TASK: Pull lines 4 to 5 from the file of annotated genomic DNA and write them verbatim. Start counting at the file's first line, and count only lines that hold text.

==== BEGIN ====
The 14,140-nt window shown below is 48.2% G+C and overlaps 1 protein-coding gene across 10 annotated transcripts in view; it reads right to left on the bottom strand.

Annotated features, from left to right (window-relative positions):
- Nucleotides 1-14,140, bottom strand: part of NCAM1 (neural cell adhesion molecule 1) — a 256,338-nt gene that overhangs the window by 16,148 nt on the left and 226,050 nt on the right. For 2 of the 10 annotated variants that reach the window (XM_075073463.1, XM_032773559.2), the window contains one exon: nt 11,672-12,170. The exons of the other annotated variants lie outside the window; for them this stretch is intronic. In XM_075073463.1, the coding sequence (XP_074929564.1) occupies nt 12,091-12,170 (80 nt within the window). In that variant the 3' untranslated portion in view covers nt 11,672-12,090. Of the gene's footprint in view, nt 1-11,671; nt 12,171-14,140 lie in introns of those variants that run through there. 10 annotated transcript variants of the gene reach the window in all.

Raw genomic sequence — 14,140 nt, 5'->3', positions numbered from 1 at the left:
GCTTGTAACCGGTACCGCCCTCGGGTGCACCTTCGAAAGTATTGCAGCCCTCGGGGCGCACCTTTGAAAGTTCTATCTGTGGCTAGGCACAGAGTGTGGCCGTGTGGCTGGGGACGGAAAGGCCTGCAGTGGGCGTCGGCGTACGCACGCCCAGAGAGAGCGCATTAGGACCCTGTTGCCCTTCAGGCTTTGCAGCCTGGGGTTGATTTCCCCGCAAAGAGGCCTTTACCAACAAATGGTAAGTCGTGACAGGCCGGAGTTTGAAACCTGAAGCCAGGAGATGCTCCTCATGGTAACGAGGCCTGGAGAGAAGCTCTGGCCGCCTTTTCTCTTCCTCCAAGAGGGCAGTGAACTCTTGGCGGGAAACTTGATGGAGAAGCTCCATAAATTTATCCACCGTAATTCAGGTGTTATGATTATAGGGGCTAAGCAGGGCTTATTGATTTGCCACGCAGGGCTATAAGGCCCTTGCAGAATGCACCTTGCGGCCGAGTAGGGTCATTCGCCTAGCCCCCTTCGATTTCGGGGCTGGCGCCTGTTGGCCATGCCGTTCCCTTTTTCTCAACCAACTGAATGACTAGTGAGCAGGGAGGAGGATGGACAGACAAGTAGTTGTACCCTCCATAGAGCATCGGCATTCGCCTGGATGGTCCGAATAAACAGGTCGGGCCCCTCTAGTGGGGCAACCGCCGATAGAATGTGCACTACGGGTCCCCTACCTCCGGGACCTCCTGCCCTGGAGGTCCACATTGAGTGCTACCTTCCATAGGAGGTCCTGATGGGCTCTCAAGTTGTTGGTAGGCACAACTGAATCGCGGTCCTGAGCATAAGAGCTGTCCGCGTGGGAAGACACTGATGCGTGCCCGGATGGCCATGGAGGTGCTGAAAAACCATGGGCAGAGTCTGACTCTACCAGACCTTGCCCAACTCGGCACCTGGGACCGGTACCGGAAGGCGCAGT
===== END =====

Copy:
Raw genomic sequence — 14,140 nt, 5'->3', positions numbered from 1 at the left:
GCTTGTAACCGGTACCGCCCTCGGGTGCACCTTCGAAAGTATTGCAGCCCTCGGGGCGCACCTTTGAAAGTTCTATCTGTGGCTAGGCACAGAGTGTGGCCGTGTGGCTGGGGACGGAAAGGCCTGCAGTGGGCGTCGGCGTACGCACGCCCAGAGAGAGCGCATTAGGACCCTGTTGCCCTTCAGGCTTTGCAGCCTGGGGTTGATTTCCCCGCAAAGAGGCCTTTACCAACAAATGGTAAGTCGTGACAGGCCGGAGTTTGAAACCTGAAGCCAGGAGATGCTCCTCATGGTAACGAGGCCTGGAGAGAAGCTCTGGCCGCCTTTTCTCTTCCTCCAAGAGGGCAGTGAACTCTTGGCGGGAAACTTGATGGAGAAGCTCCATAAATTTATCCACCGTAATTCAGGTGTTATGATTATAGGGGCTAAGCAGGGCTTATTGATTTGCCACGCAGGGCTATAAGGCCCTTGCAGAATGCACCTTGCGGCCGAGTAGGGTCATTCGCCTAGCCCCCTTCGATTTCGGGGCTGGCGCCTGTTGGCCATGCCGTTCCCTTTTTCTCAACCAACTGAATGACTAGTGAGCAGGGAGGAGGATGGACAGACAAGTAGTTGTACCCTCCATAGAGCATCGGCATTCGCCTGGATGGTCCGAATAAACAGGTCGGGCCCCTCTAGTGGGGCAACCGCCGATAGAATGTGCACTACGGGTCCCCTACCTCCGGGACCTCCTGCCCTGGAGGTCCACATTGAGTGCTACCTTCCATAGGAGGTCCTGATGGGCTCTCAAGTTGTTGGTAGGCACAACTGAATCGCGGTCCTGAGCATAAGAGCTGTCCGCGTGGGAAGACACTGATGCGTGCCCGGATGGCCATGGAGGTGCTGAAAAACCATGGGCAGAGTCTGACTCTACCAGACCTTGCCCAACTCGGCACCTGGGACCGGTACCGGAAGGCGCAGT